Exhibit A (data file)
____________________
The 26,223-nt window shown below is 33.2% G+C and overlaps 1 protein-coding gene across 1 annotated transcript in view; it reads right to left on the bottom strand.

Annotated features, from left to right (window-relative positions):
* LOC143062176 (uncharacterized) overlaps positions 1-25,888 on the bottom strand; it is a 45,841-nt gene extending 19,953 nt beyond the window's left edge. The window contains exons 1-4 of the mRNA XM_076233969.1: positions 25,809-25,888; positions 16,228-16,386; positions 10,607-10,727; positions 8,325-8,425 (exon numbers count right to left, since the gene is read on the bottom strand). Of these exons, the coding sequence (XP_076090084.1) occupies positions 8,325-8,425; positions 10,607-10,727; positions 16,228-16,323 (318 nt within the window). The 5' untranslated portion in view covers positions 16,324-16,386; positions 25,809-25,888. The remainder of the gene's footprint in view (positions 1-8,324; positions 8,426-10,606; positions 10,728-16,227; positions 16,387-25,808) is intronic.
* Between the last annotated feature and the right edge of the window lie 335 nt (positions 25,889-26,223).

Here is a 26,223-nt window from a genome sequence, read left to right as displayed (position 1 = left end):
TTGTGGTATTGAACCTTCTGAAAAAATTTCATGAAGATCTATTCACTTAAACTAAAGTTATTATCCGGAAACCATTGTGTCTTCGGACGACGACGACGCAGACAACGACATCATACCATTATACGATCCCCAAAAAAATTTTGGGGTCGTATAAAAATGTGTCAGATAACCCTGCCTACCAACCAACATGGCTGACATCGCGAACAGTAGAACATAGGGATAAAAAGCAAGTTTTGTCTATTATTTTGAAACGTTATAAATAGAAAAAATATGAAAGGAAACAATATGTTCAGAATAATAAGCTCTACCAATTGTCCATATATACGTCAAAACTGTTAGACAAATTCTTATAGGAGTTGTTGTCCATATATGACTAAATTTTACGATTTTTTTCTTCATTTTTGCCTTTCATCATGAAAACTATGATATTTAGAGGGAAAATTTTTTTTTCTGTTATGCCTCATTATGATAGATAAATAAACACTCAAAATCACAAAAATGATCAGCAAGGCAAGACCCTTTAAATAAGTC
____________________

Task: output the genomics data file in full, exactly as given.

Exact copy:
The 26,223-nt window shown below is 33.2% G+C and overlaps 1 protein-coding gene across 1 annotated transcript in view; it reads right to left on the bottom strand.

Annotated features, from left to right (window-relative positions):
* LOC143062176 (uncharacterized) overlaps positions 1-25,888 on the bottom strand; it is a 45,841-nt gene extending 19,953 nt beyond the window's left edge. The window contains exons 1-4 of the mRNA XM_076233969.1: positions 25,809-25,888; positions 16,228-16,386; positions 10,607-10,727; positions 8,325-8,425 (exon numbers count right to left, since the gene is read on the bottom strand). Of these exons, the coding sequence (XP_076090084.1) occupies positions 8,325-8,425; positions 10,607-10,727; positions 16,228-16,323 (318 nt within the window). The 5' untranslated portion in view covers positions 16,324-16,386; positions 25,809-25,888. The remainder of the gene's footprint in view (positions 1-8,324; positions 8,426-10,606; positions 10,728-16,227; positions 16,387-25,808) is intronic.
* Between the last annotated feature and the right edge of the window lie 335 nt (positions 25,889-26,223).

Here is a 26,223-nt window from a genome sequence, read left to right as displayed (position 1 = left end):
TTGTGGTATTGAACCTTCTGAAAAAATTTCATGAAGATCTATTCACTTAAACTAAAGTTATTATCCGGAAACCATTGTGTCTTCGGACGACGACGACGCAGACAACGACATCATACCATTATACGATCCCCAAAAAAATTTTGGGGTCGTATAAAAATGTGTCAGATAACCCTGCCTACCAACCAACATGGCTGACATCGCGAACAGTAGAACATAGGGATAAAAAGCAAGTTTTGTCTATTATTTTGAAACGTTATAAATAGAAAAAATATGAAAGGAAACAATATGTTCAGAATAATAAGCTCTACCAATTGTCCATATATACGTCAAAACTGTTAGACAAATTCTTATAGGAGTTGTTGTCCATATATGACTAAATTTTACGATTTTTTTCTTCATTTTTGCCTTTCATCATGAAAACTATGATATTTAGAGGGAAAATTTTTTTTTCTGTTATGCCTCATTATGATAGATAAATAAACACTCAAAATCACAAAAATGATCAGCAAGGCAAGACCCTTTAAATAAGTC